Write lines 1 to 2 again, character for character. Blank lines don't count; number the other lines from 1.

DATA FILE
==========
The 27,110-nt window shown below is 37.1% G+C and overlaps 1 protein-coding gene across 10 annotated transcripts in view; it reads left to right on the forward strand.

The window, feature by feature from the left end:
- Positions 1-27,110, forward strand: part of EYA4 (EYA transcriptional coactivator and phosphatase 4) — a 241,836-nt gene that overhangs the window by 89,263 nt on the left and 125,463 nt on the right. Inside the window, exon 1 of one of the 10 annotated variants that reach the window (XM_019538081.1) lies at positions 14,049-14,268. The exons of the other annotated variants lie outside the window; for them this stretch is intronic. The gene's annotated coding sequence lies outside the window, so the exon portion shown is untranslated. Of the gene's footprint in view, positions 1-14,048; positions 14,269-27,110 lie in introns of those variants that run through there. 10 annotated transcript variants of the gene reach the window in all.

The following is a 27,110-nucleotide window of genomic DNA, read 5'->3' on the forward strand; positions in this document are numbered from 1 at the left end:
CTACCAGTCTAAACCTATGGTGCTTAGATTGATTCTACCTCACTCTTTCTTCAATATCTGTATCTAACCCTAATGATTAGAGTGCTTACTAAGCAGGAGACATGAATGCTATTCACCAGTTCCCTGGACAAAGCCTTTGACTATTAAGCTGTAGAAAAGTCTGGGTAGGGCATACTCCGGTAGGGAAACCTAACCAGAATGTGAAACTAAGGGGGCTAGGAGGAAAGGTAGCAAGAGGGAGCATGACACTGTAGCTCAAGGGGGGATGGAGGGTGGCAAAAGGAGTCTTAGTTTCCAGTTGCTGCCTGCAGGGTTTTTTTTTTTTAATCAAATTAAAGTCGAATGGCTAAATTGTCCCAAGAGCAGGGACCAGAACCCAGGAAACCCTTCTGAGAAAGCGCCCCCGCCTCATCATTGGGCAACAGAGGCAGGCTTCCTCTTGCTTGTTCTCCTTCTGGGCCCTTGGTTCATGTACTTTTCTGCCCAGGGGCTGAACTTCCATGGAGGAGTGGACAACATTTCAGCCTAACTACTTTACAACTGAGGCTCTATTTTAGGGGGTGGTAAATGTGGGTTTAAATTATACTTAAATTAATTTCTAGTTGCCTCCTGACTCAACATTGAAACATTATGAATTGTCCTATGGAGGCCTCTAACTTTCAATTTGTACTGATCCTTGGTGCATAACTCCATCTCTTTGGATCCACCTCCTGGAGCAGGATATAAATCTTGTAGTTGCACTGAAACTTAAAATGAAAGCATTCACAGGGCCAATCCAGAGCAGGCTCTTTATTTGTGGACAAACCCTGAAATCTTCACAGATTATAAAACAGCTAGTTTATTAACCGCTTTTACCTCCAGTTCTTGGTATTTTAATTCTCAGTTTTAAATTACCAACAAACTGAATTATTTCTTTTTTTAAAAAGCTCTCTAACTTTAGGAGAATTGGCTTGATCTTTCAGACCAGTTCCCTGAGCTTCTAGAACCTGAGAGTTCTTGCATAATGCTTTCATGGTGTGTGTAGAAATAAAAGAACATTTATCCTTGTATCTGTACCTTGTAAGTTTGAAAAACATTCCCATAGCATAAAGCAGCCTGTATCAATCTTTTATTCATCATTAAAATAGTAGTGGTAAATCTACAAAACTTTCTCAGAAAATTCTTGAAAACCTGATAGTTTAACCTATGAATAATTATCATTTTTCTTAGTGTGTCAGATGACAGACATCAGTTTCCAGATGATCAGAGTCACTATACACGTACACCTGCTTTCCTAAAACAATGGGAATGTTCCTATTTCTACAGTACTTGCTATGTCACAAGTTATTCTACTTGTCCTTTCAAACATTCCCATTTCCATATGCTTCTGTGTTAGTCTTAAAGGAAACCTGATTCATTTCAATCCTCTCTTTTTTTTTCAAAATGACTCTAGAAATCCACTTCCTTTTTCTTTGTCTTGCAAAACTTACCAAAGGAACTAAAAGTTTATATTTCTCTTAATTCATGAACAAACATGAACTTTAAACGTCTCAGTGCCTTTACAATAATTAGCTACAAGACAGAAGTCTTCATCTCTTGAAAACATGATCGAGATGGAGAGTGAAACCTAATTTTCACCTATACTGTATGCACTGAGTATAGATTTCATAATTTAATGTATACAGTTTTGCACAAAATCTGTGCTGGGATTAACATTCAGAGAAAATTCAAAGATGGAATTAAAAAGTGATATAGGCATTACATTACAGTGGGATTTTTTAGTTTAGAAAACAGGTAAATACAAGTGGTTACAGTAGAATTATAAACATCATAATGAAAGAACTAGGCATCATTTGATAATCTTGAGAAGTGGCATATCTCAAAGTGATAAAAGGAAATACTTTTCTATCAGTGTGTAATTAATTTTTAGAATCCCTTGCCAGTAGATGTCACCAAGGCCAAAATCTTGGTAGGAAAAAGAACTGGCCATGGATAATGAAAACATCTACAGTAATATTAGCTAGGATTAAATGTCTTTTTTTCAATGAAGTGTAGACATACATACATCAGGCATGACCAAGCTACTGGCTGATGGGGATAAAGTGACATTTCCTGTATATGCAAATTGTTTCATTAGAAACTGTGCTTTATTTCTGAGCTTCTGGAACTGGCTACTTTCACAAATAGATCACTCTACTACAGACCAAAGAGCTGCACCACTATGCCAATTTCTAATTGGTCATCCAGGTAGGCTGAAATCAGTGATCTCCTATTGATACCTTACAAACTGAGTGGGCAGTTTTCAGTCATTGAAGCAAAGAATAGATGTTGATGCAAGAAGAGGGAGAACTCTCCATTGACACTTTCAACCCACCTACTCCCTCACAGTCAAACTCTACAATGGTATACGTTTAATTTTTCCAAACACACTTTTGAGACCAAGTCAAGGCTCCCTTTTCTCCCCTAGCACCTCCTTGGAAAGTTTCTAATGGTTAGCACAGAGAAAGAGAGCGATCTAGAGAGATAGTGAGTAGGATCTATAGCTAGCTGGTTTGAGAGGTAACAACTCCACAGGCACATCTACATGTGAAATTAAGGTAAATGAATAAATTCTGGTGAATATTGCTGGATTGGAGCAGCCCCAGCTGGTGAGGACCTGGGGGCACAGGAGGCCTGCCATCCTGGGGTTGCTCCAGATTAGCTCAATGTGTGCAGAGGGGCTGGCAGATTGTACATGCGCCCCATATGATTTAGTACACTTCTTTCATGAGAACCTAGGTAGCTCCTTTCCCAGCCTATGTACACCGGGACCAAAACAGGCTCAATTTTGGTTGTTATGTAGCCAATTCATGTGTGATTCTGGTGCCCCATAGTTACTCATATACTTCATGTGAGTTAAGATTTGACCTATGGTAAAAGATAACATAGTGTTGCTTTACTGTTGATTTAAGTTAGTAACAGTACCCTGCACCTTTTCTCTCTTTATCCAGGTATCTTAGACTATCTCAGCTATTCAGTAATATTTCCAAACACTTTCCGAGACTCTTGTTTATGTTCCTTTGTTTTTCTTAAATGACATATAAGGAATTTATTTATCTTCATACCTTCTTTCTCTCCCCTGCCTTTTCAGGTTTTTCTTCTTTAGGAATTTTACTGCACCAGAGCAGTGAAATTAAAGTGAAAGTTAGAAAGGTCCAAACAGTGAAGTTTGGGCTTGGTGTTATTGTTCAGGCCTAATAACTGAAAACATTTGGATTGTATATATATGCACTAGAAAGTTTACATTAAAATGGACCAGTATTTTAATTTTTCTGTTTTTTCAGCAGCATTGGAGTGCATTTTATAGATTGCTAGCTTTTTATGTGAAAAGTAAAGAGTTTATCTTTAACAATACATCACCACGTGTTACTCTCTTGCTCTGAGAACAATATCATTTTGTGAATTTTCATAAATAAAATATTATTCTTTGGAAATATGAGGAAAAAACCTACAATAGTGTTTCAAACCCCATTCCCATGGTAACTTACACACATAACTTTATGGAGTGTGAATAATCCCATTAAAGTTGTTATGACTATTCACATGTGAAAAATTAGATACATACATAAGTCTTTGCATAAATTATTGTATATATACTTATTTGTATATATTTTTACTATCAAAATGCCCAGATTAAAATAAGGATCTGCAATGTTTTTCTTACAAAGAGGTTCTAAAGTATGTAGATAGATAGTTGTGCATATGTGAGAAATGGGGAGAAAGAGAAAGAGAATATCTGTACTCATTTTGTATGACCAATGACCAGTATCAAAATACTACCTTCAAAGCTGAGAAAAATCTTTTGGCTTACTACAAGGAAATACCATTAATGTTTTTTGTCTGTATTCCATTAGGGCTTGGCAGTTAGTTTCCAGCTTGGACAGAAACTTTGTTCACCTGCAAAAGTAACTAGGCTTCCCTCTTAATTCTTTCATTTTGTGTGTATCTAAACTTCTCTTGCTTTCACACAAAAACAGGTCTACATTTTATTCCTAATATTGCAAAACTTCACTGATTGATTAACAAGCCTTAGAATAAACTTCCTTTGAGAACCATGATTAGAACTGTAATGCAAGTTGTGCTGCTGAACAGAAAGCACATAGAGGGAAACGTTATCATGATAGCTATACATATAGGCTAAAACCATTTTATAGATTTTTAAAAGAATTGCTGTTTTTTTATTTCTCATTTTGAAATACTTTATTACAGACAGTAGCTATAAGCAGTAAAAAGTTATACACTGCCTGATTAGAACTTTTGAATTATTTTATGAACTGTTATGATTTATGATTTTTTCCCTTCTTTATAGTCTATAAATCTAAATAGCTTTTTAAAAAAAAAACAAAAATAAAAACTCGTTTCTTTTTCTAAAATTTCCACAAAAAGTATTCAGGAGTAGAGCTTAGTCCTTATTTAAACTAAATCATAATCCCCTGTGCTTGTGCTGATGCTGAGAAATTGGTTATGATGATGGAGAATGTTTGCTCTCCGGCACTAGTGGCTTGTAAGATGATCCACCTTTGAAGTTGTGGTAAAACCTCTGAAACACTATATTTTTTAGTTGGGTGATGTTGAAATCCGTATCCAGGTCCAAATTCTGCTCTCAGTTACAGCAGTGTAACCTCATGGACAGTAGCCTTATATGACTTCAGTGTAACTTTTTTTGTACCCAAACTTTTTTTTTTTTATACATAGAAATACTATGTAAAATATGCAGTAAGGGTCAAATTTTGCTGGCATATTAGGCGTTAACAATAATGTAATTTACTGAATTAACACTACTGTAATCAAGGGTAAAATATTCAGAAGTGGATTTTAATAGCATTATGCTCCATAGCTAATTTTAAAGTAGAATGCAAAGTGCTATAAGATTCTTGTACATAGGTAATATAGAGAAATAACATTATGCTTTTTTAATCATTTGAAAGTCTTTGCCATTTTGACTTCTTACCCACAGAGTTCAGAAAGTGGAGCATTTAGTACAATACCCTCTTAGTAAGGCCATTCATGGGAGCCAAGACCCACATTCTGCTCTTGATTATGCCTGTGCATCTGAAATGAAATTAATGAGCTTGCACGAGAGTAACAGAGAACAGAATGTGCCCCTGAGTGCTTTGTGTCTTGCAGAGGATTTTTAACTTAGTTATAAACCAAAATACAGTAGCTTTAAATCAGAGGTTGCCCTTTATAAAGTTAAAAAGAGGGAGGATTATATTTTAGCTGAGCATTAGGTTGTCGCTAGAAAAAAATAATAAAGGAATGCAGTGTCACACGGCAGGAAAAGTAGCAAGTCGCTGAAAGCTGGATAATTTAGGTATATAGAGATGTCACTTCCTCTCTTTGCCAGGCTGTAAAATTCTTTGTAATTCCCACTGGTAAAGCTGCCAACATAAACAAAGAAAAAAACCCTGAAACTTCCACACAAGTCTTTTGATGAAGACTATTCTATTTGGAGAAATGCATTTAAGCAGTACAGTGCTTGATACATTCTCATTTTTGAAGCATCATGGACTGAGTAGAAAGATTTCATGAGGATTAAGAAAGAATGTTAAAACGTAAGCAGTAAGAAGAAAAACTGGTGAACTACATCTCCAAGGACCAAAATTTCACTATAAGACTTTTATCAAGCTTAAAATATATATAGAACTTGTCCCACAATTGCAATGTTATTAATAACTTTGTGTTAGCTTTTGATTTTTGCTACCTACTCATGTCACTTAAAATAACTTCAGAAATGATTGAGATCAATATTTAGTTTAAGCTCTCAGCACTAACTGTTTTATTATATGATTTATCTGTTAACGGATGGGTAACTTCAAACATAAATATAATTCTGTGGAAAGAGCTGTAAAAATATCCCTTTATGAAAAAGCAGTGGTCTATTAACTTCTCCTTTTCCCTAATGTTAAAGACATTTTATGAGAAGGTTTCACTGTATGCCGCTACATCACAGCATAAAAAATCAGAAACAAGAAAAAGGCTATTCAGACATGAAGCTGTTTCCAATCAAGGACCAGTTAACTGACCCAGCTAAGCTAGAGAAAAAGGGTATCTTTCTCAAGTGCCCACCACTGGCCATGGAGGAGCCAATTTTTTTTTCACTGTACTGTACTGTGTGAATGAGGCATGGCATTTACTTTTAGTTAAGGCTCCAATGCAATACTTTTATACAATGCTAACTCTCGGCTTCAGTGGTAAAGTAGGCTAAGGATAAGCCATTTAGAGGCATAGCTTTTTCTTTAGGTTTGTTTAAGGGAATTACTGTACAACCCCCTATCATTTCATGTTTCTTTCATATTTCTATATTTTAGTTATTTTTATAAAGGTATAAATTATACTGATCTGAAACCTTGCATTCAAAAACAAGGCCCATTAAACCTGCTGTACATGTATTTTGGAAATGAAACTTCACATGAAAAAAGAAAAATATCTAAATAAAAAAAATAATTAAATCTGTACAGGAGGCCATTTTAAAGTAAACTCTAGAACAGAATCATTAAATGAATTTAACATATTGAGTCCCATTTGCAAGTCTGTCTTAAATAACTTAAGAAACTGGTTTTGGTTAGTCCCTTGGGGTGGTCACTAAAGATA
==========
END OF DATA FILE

The 27,110-nt window shown below is 37.1% G+C and overlaps 1 protein-coding gene across 10 annotated transcripts in view; it reads left to right on the forward strand.

The window, feature by feature from the left end: